Cary voter Nancy Harrell, who lives in Precinct 04-12 in Wake County, has been voting at Crossroads Ford Service Center for 20 years. Tuesday morning, she was there to vote between 8:30 and 9 a.m. and said she saw more than 15 voters struggling to get the machine to accept their ballots.
When it was her turn, the machine did not accept her ballot, so she said she kept trying. Harrell said that poll workers chased down some voters who left before their ballots were successfully entered in the machines. After several tries, her ballot went in.
“I didn’t see an ‘emergency bin’ — no one mentioned an emergency bin,” Harrell said. “So we just stood in line until they were accepted by the Scantron machine.
“I tried to put it in and they tried to tell me exactly how to do it, but if you’ve voted before you’ve done it many times. I put it in, it wouldn’t accept it, it beeped and I tried again,” she said.
Meanwhile, in Georgia, there was plenty of frustration with long lines at four polling places in Gwinnett County. In Snellville, the Secretary of State’s office has already announced polling places would stay open an extra 25 minutes because of the snafu, which has been blamed on failure of machines that generate ballots. ThinkProgress.com reporter Kira Lerner said some people waited more than four hours to vote there. The issues were fixed by noon, but long lines persisted.
And in Fulton County, the Atlanta Journal-Constitution reported that long lines at one location could be blamed on a lack of power cords which prevented four machines from operating. Voters were offered the chance to fill in a back-up paper ballot, but many stayed in line instead. At another location, only three voting machines were available when voter registration data suggested eight were needed; five more were sent to the location and election officials apologized for the error, calling it a “mix-up.”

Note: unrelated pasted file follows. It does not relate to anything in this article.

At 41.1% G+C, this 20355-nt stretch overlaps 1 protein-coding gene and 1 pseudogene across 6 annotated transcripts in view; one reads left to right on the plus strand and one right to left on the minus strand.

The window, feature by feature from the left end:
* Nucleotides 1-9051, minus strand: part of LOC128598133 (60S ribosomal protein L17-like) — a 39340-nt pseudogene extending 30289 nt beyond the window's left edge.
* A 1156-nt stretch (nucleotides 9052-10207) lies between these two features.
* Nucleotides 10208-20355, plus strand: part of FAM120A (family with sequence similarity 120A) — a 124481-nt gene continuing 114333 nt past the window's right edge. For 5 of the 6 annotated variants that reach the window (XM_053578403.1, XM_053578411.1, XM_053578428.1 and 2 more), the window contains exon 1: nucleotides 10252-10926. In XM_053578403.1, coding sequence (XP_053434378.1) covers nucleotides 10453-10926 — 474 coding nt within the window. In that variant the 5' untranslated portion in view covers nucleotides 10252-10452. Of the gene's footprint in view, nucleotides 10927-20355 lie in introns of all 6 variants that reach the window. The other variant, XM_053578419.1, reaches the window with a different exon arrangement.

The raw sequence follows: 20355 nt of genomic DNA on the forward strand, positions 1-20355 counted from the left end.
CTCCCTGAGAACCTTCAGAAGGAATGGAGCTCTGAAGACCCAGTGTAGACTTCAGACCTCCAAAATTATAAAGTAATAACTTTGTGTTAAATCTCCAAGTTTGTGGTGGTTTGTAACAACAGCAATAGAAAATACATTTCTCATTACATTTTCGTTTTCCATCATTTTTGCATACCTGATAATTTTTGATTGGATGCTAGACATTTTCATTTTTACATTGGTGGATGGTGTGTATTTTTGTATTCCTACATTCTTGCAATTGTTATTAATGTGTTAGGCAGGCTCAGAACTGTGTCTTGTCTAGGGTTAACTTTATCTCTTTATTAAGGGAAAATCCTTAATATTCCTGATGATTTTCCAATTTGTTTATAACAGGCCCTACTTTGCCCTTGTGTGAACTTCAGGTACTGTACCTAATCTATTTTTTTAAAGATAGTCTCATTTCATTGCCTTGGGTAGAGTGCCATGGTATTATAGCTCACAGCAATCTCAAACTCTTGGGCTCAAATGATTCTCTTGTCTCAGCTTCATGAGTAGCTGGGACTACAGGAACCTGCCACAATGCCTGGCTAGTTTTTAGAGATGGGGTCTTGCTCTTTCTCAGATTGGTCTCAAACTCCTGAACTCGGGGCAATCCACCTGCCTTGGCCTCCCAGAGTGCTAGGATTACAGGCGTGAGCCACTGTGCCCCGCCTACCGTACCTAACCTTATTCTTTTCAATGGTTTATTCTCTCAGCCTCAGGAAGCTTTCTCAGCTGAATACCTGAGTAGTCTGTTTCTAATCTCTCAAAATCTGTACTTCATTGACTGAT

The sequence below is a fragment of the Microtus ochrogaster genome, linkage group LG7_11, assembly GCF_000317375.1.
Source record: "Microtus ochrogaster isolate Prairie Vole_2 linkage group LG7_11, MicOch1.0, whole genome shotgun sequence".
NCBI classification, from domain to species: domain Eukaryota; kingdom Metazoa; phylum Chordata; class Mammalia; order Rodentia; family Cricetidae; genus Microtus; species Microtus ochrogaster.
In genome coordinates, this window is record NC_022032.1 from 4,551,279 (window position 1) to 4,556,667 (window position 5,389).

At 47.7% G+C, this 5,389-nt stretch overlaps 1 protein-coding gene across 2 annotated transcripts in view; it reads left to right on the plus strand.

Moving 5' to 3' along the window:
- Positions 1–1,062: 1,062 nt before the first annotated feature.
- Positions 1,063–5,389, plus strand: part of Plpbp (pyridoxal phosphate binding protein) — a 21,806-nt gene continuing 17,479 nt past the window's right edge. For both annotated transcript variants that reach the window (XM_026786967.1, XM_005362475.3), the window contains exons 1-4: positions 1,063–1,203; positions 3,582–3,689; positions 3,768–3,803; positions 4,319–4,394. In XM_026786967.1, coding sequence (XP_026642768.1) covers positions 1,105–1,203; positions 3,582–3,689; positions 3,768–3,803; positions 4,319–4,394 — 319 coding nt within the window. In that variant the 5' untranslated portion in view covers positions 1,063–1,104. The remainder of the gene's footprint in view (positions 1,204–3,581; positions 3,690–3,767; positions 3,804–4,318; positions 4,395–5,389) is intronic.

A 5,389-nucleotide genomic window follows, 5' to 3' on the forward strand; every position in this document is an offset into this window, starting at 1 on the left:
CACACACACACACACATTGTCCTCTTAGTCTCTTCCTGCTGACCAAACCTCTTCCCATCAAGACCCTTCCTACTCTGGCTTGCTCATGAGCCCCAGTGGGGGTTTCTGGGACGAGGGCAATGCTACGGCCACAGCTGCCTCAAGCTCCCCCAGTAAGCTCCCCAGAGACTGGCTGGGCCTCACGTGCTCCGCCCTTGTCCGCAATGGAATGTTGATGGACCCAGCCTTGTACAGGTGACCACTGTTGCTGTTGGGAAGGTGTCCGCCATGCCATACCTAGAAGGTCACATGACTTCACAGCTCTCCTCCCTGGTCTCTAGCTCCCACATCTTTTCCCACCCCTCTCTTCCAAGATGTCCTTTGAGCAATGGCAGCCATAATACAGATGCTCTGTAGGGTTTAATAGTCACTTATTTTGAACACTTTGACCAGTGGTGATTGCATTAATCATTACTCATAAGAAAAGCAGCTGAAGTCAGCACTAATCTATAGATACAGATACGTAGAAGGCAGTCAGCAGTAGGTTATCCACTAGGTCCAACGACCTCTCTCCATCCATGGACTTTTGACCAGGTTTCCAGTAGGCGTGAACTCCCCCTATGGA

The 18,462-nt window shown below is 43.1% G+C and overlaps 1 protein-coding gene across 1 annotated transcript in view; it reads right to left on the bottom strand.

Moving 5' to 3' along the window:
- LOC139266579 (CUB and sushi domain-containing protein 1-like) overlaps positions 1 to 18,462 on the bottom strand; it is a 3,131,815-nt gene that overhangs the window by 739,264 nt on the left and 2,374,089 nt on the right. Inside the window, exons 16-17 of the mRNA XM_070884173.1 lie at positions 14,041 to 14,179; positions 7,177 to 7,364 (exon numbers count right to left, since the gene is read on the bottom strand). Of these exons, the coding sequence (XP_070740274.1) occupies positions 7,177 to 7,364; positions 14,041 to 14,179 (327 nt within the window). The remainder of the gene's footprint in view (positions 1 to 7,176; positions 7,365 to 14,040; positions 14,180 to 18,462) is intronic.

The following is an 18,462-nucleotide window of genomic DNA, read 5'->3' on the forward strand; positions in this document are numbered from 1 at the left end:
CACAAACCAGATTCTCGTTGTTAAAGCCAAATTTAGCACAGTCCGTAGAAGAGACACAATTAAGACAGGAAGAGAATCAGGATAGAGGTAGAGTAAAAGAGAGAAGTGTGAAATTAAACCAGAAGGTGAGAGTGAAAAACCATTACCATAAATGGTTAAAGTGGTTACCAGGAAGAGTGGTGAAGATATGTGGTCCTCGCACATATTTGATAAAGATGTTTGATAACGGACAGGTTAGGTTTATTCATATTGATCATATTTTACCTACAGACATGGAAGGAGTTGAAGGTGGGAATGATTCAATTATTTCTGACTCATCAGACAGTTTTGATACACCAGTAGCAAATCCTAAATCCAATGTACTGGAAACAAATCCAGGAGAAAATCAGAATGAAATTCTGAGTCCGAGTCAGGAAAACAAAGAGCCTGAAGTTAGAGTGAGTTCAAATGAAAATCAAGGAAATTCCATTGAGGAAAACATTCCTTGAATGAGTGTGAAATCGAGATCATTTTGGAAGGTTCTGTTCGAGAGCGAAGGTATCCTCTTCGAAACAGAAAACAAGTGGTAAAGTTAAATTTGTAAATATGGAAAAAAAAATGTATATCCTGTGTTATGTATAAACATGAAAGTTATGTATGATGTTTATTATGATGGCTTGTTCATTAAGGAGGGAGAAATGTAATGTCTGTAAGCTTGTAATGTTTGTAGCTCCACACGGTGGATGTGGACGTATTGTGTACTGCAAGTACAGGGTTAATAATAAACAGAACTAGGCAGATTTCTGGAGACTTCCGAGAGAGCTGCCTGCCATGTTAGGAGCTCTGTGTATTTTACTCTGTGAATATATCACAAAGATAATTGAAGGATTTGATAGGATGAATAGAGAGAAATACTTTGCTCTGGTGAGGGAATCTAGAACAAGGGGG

In New York city, there was plenty of frustration. ProPublica has a great chart of voting machine malfunction reports. Carl Hamad-Lipscombe Tweeted that he had to abandon efforts to vote in the Bronx because of the delay.
“All but 2 machines are broken. Over 100 waiting on line already. Not what we’d expect in NYC. Hopefully I get to vote later, couldn’t wait another hour,” he wrote.
In South Carolina, The State newspaper reported serious touch screen calibration problems.
Elections officials explained that the voting machines had to be recalibrated several times a day, but higher turnout Tuesday meant they needed to be reset earlier than usual, according to WLTX.
Suleman said he did not know how widespread the problems are with calibration, but his staff has technicians in the field and “they’ve been recalibrating pretty much all morning,” according to The State.
One voter also told the paper that when he tried to type in a write-in candidate, the machine registered the wrong letters.
This is a developing story. See voting problems in your area? Please Tweet to me at @RedTapeChron or email me at bob at bobsullivan.net.